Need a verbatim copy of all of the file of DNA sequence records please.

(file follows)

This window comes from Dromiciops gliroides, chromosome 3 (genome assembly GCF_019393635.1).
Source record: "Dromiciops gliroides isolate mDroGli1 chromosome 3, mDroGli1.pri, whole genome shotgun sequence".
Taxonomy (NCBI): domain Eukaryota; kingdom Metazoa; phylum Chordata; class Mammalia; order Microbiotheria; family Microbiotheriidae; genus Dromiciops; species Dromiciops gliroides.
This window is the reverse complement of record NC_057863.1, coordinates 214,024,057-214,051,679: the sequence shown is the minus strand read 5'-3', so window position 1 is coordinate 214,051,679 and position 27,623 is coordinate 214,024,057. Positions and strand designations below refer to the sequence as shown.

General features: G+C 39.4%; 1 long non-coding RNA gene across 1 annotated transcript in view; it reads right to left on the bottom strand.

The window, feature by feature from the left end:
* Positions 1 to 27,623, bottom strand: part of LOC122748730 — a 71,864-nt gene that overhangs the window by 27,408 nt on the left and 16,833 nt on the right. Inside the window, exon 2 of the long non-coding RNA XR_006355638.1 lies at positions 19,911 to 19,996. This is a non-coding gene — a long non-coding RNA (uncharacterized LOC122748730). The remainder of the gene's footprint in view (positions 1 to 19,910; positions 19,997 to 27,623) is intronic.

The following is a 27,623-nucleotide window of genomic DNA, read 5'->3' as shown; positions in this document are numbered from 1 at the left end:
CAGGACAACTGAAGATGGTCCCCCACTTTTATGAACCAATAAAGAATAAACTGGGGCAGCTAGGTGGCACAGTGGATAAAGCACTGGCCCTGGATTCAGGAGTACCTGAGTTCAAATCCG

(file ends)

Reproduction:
This window comes from Dromiciops gliroides, chromosome 3 (genome assembly GCF_019393635.1).
Source record: "Dromiciops gliroides isolate mDroGli1 chromosome 3, mDroGli1.pri, whole genome shotgun sequence".
Taxonomy (NCBI): domain Eukaryota; kingdom Metazoa; phylum Chordata; class Mammalia; order Microbiotheria; family Microbiotheriidae; genus Dromiciops; species Dromiciops gliroides.
This window is the reverse complement of record NC_057863.1, coordinates 214,024,057-214,051,679: the sequence shown is the minus strand read 5'-3', so window position 1 is coordinate 214,051,679 and position 27,623 is coordinate 214,024,057. Positions and strand designations below refer to the sequence as shown.

General features: G+C 39.4%; 1 long non-coding RNA gene across 1 annotated transcript in view; it reads right to left on the bottom strand.

The window, feature by feature from the left end:
* Positions 1 to 27,623, bottom strand: part of LOC122748730 — a 71,864-nt gene that overhangs the window by 27,408 nt on the left and 16,833 nt on the right. Inside the window, exon 2 of the long non-coding RNA XR_006355638.1 lies at positions 19,911 to 19,996. This is a non-coding gene — a long non-coding RNA (uncharacterized LOC122748730). The remainder of the gene's footprint in view (positions 1 to 19,910; positions 19,997 to 27,623) is intronic.

The following is a 27,623-nucleotide window of genomic DNA, read 5'->3' as shown; positions in this document are numbered from 1 at the left end:
CAGGACAACTGAAGATGGTCCCCCACTTTTATGAACCAATAAAGAATAAACTGGGGCAGCTAGGTGGCACAGTGGATAAAGCACTGGCCCTGGATTCAGGAGTACCTGAGTTCAAATCCG